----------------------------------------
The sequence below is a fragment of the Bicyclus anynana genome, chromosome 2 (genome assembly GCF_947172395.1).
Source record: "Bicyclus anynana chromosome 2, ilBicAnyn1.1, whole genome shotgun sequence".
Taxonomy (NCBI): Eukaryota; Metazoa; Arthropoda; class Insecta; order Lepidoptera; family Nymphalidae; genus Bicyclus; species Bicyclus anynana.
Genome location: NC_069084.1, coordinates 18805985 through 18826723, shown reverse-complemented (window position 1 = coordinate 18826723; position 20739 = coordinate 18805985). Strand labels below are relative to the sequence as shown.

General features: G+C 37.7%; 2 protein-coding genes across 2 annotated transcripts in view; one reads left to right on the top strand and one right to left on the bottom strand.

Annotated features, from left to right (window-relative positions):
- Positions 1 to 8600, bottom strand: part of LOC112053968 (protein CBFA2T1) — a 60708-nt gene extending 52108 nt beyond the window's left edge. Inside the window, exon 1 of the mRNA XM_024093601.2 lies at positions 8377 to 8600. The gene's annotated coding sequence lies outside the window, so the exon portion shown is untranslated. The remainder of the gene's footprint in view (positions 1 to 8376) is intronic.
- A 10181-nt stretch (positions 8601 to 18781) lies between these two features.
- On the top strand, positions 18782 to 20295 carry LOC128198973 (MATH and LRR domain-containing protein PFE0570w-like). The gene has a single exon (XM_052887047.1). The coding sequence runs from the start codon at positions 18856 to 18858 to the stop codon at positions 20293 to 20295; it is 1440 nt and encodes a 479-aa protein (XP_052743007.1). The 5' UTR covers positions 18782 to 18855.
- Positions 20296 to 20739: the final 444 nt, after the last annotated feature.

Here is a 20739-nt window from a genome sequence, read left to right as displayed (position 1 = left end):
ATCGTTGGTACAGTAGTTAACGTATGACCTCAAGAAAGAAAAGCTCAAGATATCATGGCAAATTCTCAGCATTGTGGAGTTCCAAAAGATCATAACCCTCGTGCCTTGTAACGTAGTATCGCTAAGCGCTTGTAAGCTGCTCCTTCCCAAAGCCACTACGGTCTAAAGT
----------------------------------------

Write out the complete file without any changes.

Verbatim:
The sequence below is a fragment of the Bicyclus anynana genome, chromosome 2 (genome assembly GCF_947172395.1).
Source record: "Bicyclus anynana chromosome 2, ilBicAnyn1.1, whole genome shotgun sequence".
Taxonomy (NCBI): Eukaryota; Metazoa; Arthropoda; class Insecta; order Lepidoptera; family Nymphalidae; genus Bicyclus; species Bicyclus anynana.
Genome location: NC_069084.1, coordinates 18805985 through 18826723, shown reverse-complemented (window position 1 = coordinate 18826723; position 20739 = coordinate 18805985). Strand labels below are relative to the sequence as shown.

General features: G+C 37.7%; 2 protein-coding genes across 2 annotated transcripts in view; one reads left to right on the top strand and one right to left on the bottom strand.

Annotated features, from left to right (window-relative positions):
- Positions 1 to 8600, bottom strand: part of LOC112053968 (protein CBFA2T1) — a 60708-nt gene extending 52108 nt beyond the window's left edge. Inside the window, exon 1 of the mRNA XM_024093601.2 lies at positions 8377 to 8600. The gene's annotated coding sequence lies outside the window, so the exon portion shown is untranslated. The remainder of the gene's footprint in view (positions 1 to 8376) is intronic.
- A 10181-nt stretch (positions 8601 to 18781) lies between these two features.
- On the top strand, positions 18782 to 20295 carry LOC128198973 (MATH and LRR domain-containing protein PFE0570w-like). The gene has a single exon (XM_052887047.1). The coding sequence runs from the start codon at positions 18856 to 18858 to the stop codon at positions 20293 to 20295; it is 1440 nt and encodes a 479-aa protein (XP_052743007.1). The 5' UTR covers positions 18782 to 18855.
- Positions 20296 to 20739: the final 444 nt, after the last annotated feature.

Here is a 20739-nt window from a genome sequence, read left to right as displayed (position 1 = left end):
ATCGTTGGTACAGTAGTTAACGTATGACCTCAAGAAAGAAAAGCTCAAGATATCATGGCAAATTCTCAGCATTGTGGAGTTCCAAAAGATCATAACCCTCGTGCCTTGTAACGTAGTATCGCTAAGCGCTTGTAAGCTGCTCCTTCCCAAAGCCACTACGGTCTAAAGT